First determine what your risk profile is. Are you a conservative, moderate, or aggressive investor.
Once this is determined,(You can see my articles on how to determine your risk profile if you need help)determine if you want to work with a broker or not. If you are in mutual funds, and understand “risk profiles” I would suggest not working with a broker. I am a former investment broker.
If you want a broker I would suggest working with American Funds. Though you’ll pay a “load,” a commission to the broker, they are a great company and have low operating costs or “expense ratios” relative to other broker sold funds. American Funds has a multitude of good choices.
If you feel comfortable going without a broker, look at Fidelity and Vanguard. Both companies offer very good “no load” funds for investors. But remember you really won’t have anyone to call if the fund implodes, like many did recently. I find a conversation with my broker cold comfort anyway after I’ve lost money. It’s not his fault anyway, usually.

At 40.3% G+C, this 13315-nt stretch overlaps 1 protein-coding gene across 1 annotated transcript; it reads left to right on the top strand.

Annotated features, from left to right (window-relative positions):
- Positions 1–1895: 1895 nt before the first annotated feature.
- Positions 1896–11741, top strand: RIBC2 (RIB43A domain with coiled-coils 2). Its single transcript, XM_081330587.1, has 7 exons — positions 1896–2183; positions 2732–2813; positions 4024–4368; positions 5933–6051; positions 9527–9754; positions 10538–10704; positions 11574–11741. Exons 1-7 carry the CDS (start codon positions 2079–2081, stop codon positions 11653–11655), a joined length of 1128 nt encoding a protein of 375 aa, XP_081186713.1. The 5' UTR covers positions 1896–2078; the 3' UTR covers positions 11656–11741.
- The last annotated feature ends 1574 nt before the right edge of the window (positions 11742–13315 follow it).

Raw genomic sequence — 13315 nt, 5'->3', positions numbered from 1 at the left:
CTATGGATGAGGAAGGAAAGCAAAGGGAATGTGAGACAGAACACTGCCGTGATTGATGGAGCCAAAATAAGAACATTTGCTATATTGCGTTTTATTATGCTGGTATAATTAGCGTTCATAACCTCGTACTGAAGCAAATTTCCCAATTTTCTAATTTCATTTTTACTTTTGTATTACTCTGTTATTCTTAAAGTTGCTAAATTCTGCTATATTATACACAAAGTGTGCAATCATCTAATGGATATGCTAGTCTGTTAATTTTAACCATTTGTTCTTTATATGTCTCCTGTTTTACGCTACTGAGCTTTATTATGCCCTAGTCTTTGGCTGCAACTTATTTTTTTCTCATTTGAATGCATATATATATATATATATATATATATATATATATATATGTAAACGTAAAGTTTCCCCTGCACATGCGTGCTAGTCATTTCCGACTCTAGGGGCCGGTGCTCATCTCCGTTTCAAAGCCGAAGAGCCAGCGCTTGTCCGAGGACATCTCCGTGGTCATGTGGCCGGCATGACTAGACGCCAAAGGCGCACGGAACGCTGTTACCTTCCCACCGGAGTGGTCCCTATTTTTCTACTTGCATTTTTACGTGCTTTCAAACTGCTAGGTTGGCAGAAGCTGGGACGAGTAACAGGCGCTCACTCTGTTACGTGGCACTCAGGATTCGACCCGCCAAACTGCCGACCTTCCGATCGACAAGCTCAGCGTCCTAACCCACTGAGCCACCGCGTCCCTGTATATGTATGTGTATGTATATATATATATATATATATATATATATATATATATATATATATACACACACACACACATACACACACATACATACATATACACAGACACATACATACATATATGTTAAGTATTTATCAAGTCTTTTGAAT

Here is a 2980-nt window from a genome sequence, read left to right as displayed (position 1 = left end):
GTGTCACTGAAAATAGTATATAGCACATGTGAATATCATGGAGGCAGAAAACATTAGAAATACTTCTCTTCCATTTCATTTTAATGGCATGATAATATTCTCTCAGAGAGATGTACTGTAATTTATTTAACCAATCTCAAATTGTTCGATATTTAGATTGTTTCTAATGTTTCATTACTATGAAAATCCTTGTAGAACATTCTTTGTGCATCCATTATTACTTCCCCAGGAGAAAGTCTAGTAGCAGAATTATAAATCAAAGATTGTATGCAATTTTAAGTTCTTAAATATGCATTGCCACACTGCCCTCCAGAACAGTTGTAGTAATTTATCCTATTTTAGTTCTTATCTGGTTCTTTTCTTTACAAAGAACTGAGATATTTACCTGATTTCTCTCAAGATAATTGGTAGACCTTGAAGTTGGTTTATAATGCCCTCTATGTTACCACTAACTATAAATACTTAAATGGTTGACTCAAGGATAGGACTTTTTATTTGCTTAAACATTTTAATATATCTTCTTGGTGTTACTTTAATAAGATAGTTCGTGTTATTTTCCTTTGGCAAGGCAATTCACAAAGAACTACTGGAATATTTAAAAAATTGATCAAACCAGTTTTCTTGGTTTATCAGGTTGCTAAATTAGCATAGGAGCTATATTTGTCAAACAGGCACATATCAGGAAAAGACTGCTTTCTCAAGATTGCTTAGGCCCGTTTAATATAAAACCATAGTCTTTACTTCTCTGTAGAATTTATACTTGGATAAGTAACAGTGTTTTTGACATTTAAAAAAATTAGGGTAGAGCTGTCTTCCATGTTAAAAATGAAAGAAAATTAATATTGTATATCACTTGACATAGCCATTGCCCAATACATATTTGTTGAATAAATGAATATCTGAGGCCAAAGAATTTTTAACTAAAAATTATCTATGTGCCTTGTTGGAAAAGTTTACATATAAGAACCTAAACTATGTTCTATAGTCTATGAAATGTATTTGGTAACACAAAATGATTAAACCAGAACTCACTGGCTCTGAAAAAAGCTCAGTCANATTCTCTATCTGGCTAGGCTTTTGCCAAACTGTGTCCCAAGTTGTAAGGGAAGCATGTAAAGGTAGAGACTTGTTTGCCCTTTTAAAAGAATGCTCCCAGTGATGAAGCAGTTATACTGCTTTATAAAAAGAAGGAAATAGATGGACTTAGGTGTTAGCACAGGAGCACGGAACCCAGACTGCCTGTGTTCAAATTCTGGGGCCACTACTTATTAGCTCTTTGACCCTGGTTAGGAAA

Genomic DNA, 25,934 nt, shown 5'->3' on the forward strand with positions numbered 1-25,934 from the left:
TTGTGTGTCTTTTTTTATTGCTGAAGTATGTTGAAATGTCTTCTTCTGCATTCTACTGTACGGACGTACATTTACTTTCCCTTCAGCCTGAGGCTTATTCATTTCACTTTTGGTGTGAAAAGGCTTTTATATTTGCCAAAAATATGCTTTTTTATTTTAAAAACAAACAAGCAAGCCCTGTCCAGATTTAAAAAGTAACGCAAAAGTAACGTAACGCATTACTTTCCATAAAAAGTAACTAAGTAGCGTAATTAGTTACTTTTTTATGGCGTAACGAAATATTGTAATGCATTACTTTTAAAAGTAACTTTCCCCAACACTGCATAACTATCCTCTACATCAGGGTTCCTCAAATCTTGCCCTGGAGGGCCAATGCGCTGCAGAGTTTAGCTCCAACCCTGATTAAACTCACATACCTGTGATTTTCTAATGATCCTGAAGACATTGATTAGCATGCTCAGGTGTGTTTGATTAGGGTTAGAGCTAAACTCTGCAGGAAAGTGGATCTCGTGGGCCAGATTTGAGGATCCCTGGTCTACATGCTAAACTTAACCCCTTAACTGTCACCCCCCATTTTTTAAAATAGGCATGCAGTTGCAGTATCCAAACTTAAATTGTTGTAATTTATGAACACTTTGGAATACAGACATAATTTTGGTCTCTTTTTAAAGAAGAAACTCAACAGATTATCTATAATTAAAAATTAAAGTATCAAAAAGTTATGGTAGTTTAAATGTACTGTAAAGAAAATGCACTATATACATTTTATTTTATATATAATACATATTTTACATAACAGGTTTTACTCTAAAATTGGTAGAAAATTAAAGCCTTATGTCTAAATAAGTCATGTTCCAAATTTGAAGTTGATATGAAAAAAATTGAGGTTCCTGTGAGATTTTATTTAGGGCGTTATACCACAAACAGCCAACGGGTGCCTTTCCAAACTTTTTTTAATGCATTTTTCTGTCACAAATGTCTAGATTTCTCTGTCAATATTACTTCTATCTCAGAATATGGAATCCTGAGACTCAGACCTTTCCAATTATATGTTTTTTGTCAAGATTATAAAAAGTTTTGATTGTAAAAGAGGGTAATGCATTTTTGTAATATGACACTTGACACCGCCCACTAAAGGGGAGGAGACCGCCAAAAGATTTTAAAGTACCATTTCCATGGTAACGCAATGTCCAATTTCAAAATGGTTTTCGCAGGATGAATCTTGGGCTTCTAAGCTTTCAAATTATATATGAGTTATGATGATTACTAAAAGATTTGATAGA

If there is anything I can tell you to look at when contemplating a mutual fund, its to look at the fund’ s expense ratio. It is listed relatively prominently in the prospectus of a fund. I personally don’t like funds with expense ratios of more than 1%, or 100 basis points in broker speak. A 1% expense ratio means 1% less in returns. However over time it really really adds up.
After you’ve determined what type of fund you want-agressive, moderate, or conservative, look at the expense ratio of the fund and make sure it’s an amount you can live with. Remember no one works for free however.
If you are comfortable with the style of the fund and cost go and buy it. If working with a broker ask why he/she likes this particular company. Ask if the company has bought him/her a meal in the last year. Even if it has don’t run. That’s the way business is done in broker world. But it’s good to know.